Trenton, N.J. — Retired Bishop John M. Smith of Trenton died Jan. 22 in Morris Hall Meadows, a long-term care facility in Lawrenceville, after a long illness. He was 83.
Bishop David M. O'Connell, who succeeded Bishop Smith as head of the diocese in 2010, told the diocese in a statement it was his "sad duty" to announce the death of his predecessor.
St. Mary of the Assumption Cathedral in Trenton will receive the late bishop's body the afternoon of Jan. 25. His body will lie in repose until the celebration of the Mass of Jesus Christ the High Priest that evening.
A funeral Mass will be celebrated Jan. 26. Afterward, Bishop Smith will be entombed in the mausoleum of St. Mary Cemetery in Trenton.
Bishop Smith, a New Jersey native, headed the Trenton Diocese from 1997 to 2010. Before that, he was coadjutor bishop from two years and then he succeeded his predecessor, Bishop John C. Reiss, when he retired.
Before returning to his home state as a bishop, Bishop Smith head the Diocese of Pensacola-Tallahassee, Florida, from 1991 to 1995 and before that, he was an auxiliary bishop of the Archdiocese of Newark for three years. Newark was his home archdiocese; he was ordained a priest there May 27, 1961.
Born June 23, 1935, in Orange, to Mortimer and Ethel Smith, both now deceased, John Mortimer Fourette Smith was the oldest of three children. He had two brothers, Benedictine Father Andrew Smith and Gregory Smith.He is survived by his brothers.
He attended St. Benedict’s Preparatory School in Newark and Jesuit-run John Carroll University in Cleveland. He entered Immaculate Conception Seminary at Seton Hall University in South Orange in 1955.
After his 1961 ordination, then-Father Smith held several position in the Archdiocese of Newark, among them assistant chancellor, tribunal official, parish priest, director of the Cursillo movement and dean of the archdiocese's Bergen County deanery.
In 1966, he earned a doctorate in canon law from The Catholic University of America in Washington. In 1971, Father Smith was named a monsignor by St. Paul VI.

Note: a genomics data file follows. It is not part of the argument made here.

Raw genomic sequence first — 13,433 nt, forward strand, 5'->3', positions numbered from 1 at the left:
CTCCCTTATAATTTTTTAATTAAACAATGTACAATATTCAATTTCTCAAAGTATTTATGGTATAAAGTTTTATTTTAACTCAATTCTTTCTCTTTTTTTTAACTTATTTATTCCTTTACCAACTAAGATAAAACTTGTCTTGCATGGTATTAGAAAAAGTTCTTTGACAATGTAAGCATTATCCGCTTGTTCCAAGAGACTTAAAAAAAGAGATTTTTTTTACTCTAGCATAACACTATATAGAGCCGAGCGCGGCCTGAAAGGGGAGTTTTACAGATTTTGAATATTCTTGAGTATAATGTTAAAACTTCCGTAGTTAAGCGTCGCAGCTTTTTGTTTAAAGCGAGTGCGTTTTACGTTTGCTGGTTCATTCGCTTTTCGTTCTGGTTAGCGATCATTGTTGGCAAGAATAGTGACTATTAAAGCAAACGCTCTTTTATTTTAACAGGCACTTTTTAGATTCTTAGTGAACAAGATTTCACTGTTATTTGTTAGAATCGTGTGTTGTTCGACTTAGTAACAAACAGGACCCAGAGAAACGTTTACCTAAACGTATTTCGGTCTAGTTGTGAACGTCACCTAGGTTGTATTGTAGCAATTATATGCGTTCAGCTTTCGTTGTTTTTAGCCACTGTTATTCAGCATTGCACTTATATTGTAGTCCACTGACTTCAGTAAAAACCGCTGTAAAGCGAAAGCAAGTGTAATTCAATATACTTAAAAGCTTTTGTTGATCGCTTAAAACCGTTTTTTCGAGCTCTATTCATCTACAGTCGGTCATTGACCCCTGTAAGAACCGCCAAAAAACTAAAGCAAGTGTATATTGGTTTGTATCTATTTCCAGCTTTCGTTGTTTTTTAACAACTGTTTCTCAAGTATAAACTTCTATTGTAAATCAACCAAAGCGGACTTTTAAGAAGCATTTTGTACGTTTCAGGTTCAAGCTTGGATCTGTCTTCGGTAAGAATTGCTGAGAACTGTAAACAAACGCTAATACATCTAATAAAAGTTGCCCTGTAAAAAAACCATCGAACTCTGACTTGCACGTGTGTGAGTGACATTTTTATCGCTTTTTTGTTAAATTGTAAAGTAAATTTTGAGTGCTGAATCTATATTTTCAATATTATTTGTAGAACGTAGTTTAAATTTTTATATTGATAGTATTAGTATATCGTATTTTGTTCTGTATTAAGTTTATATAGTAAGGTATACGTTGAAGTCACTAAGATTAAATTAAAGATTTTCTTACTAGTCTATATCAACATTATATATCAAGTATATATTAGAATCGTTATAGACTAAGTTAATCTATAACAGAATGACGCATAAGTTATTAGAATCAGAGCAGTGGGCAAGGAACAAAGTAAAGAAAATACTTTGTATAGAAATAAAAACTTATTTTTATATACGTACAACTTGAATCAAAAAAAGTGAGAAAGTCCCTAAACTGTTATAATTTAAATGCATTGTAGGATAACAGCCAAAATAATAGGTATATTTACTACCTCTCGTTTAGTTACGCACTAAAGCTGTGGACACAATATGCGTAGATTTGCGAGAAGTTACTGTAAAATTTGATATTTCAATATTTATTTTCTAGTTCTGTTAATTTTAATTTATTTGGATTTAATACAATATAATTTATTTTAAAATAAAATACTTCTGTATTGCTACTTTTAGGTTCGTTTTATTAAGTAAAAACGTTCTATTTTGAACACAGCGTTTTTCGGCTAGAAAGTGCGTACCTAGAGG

In 1982, Msgr. Smith was appointed to the faculty of the Pontifical North American College in Rome where he served until his return to Newark in 1986. He was appointed pastor of St. Mary Parish in Dumont, and, was the archdiocese’s vicar general and moderator of the curia.
In an interview Bishop Smith gave Catholic News Service about a month after 9/11, he spoke of the impact the terrorist attack had on the people of New Jersey. Dozens of parishes had parishioners who died in the World Trade Center collapse.
The Trenton Diocese alone is home to more than 774,000 Catholics in a 2,100-square-mile area -- with a Catholic church in nearly every town.
New Jersey is where tens of thousands of people who work in New York City have chosen to raise their families. Most make the roughly one-hour commute to their jobs by train or ferry in exchange for living in neighborhoods that border farms, woods, soccer fields or the shore.
And although these havens from the city were rocked by the tragedy, the parishes seem to be coming out intact, strengthened by putting their faith into action, he said in that interview.
"I'm so impressed by the level of faith and real bravery'' people have shown, Bishop Smith told CNS at the time. "Wives who lost their husbands and mothers who lost their sons have a sense of living their faith in difficult times.''
In times like that, he added, people have come to realize that "faith is the bedrock of our lives even if the importance of faith has been eclipsed when things were going well.''
But he didn't expect Catholics not be angry about what happened or for church leaders to somehow come up with an explanation for the atrocities.
"The best thing is to be present. If people need to punch a wall, let them. If they are angry at God, let them. The most difficult thing is when some use cliches to take away grief," he said. Those who have suffered, "have a right to their grief and their anger,'' he added.
Many of the priests of the diocese were on the front lines ministering to those who have lost loved ones, and for that "I've never been prouder of being a bishop.''
The weekend after the attacks, Bishop Smith went to four parishes in the diocese that had been particularly hard hit by the World Trade Center collapse. He later visited ground zero, the site of the collapsed skyscrapers.
Amid the firefighters, police officers and rescue workers, the bishop thought, "As a cleric, what purpose do I have here?''
But he soon found out. Workers told him they were glad he was there and many asked for prayers.
Then, as he put it, "a great big ironworker said, 'I want you to see God's house.''' He brought the bishop over to a section of a collapsed building and pointed out two metal beams that remained intact in the form of a cross. "That's Jesus' presence in hell,'' the man told him.
That cross of iron became an iconic symbol of the tragedy and was eventually taken to National September 11 Memorial and Museum, completed some three years later.
Bishop Smith urged people not to forget the dedication of the firefighters and law enforcement officers, comparing them to "martyrs of the early church, giving witness with their lives.''